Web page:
• Swahili has proven to be popular with the masses locally
• A lot has changed in the recent past with the emergence of Swahili telenovelas
Those of us who grew up watching Swahili soap operas like Tausi, Penzi Hatari and Kisulisuli can agree that the TV industry in Kenya had all the makings of success and domination. These shows had solid actors like Ken Ambani (From a Whisper, Mali) who quickly rose to fame and became household names. We were on the path to greatness, but somewhere along the way, in between proliferation of Nollywood movies and Mexican telenovelas in Kenya, the industry lost its mojo.
A few years later, perhaps in a bid to revamp the TV industry with modern content, storytellers emerged with urbanite TV shows that were predominantly in English. Granted, some of them were worth watching but it seemed like we were running away from Swahili, and by extension our own authentic stories. In the process, the TV industry failed to showcase the true picture of a Kenyan story that we could all relate to.
But a lot has changed in the recent past with the emergence of Swahili telenovelas like Sumu la Penzi, Saida, Nira, Maza, Aziza, Selina and the newest kid on the block – Pete. With the rebirth of this genre, filmmakers like Reuben Odanga are revamping the TV industry in Kenya, one story at a time.
Odanga who is the director and co-founder of Multan Production, the production house behind some of the best Swahili telenovelas to ever come out of Kenya like Nuru, Nira, Saida and Selina says that the importance of language cannot be ignored especially if you know who your target audience is.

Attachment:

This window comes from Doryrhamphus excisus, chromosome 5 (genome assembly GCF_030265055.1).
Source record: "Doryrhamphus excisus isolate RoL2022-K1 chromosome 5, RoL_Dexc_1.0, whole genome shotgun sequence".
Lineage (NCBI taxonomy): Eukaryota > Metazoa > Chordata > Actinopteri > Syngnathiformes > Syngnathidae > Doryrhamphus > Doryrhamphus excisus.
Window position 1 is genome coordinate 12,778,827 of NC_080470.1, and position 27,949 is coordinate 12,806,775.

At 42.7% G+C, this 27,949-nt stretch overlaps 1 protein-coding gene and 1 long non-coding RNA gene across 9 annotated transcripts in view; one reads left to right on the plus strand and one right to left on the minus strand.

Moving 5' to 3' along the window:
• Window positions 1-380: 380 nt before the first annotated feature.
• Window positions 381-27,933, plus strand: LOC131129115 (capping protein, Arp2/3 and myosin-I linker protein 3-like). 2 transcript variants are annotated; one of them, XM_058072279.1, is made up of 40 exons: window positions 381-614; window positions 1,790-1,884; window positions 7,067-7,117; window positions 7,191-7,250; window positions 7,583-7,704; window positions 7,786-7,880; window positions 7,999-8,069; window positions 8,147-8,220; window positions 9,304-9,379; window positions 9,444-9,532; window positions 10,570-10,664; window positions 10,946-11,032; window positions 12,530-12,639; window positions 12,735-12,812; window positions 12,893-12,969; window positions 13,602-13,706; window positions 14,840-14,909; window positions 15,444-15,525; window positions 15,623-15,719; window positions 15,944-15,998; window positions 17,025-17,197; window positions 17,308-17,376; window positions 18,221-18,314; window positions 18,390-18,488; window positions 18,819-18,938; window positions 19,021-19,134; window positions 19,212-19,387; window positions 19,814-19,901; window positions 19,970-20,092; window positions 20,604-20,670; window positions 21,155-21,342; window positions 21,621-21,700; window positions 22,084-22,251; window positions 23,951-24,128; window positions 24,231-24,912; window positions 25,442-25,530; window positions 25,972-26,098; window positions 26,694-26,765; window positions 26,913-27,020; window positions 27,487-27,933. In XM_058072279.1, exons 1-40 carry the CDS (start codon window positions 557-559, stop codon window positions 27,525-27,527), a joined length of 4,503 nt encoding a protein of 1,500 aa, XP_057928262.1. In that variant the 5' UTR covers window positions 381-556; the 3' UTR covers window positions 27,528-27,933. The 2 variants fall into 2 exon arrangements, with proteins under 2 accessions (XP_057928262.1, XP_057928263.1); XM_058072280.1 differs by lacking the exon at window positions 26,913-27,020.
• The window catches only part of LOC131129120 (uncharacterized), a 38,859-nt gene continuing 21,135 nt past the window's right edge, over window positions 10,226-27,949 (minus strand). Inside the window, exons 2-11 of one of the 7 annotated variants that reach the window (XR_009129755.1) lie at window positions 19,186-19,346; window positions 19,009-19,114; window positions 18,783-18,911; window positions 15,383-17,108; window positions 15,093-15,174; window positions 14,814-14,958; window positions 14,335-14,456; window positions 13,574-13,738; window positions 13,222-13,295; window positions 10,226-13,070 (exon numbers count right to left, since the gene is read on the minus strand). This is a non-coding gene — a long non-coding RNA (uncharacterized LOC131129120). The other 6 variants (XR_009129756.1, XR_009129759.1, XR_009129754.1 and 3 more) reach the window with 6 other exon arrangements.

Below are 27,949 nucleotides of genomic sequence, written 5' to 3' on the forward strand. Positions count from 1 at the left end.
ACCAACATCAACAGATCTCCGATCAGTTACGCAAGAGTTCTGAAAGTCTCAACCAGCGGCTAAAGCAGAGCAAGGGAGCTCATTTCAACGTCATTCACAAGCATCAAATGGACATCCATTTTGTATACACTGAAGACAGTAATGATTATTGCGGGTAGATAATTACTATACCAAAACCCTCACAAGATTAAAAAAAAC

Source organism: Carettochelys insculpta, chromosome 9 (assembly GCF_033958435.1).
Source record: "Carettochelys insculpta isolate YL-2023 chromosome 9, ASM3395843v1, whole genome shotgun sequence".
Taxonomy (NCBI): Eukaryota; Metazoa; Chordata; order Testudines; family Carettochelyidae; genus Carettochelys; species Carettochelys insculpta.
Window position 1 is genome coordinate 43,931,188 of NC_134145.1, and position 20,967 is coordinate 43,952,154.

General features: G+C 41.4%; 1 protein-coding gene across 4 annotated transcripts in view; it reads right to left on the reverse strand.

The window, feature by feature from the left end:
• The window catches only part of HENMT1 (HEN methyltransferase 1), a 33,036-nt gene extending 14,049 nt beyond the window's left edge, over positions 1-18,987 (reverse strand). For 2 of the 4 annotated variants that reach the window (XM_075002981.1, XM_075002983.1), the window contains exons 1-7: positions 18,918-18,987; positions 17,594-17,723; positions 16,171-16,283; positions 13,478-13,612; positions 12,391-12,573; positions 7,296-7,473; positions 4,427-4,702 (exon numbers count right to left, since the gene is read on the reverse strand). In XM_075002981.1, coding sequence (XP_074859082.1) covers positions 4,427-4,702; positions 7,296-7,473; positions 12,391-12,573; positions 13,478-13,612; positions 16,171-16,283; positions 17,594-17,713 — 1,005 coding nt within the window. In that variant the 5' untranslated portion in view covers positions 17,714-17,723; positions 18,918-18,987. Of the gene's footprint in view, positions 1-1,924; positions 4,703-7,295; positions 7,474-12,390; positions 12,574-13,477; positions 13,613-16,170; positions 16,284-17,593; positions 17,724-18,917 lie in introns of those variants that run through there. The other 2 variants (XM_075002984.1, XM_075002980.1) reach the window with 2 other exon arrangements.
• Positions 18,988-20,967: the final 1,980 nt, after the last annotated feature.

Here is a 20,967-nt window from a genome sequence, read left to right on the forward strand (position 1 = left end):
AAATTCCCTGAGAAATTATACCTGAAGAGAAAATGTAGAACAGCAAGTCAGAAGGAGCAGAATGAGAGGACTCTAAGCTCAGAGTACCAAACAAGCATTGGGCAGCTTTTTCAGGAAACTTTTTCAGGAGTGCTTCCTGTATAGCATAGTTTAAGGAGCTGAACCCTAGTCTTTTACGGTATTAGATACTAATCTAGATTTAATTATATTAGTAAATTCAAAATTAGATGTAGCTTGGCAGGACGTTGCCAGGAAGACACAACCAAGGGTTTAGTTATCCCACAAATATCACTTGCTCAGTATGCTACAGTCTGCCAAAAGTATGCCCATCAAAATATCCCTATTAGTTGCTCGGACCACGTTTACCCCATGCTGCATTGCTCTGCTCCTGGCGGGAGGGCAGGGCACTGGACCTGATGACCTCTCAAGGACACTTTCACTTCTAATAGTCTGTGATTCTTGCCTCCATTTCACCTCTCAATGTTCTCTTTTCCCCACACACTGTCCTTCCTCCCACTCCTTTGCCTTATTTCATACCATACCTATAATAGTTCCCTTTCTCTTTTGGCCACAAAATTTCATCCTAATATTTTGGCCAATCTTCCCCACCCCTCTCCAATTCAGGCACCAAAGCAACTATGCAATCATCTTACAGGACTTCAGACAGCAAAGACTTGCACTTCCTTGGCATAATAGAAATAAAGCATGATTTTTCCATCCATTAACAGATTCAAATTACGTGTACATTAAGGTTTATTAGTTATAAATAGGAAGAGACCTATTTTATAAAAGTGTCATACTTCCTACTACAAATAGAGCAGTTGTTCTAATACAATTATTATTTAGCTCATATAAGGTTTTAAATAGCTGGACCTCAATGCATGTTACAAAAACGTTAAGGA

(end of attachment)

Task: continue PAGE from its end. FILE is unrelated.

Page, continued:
“Swahili has proven to be popular with the masses locally and it’s also quite romantic,” he says.
Selina, which is Odanga’s current production commissioned by M-Net’s Maisha Magic East, is an award-winning telenovela that tells the story of the poor girl - rich boy romance between the titular Selina (Celestine Gachuhi) and Nelson (Pascal Tokodi).
An instant hit among Kenyan viewers, Selina won Best TV Drama at the 2018 Kalasha Awards giving Odanga his second Kalasha win for Best TV Drama; the first one was in 2014 with his first TV series Saida.
Another strong contender for Best TV Drama at 2018 Kalasha Awards was Maza – a Swahili telenovela produced by TV Journalist Lulu Hassan and her husband Rashid Abdallah through their production company Jiffy Pictures.
Hassan who has also produced other hits like Aziza, Moyo and Huba says that choosing Swahili as a language in her storytelling is a way for her to create TV shows that the Kenyan audience can relate to and think of as their own.
“I felt that there was a gap in our stories and I knew Maza was that kind of show that the audience wanted to see on air. Just like back in the day when we had Swahili shows like Tausi that people would tune in to watch because they could relate to such stories. Maza is just the beginning; more shows that tell our own stories in the way we want to see them are coming.”
Maza follows Kalasha nominee Angie Magio in the role of Kate, a woman who turns her best friend into a cat just so she can steal her life, bringing to life the supernatural and superstitious intrigues that the coastal city of Mombasa is known for.
Released in August 2017, Maza quickly amassed a huge following among the Kenyan audience - one of those loyal fans who have followed the show from the moment it premiered is Digital Content Creator Shiko Nguru (The Green Calabash).
“Unlike many shows out there, Maza has a strong storyline rooted in things that are culturally familiar to us – how the story unfolds is interesting and relatable at the same time. As a Kenyan, it’s nice to see ourselves represented on the screen,” says Shiko.
She adds that storylines in Swahili telenovelas are more intricate. “I feel like purist Swahili TV shows are so beautiful on their own – they are more poetic and passionate.”
And it’s not just about storylines alone, Shiko points out that the quality of production is improving with each new show, something Odanga reiterates saying, “I’m confident that we have raised the bar in technical aspects of production, not only in storytelling.”
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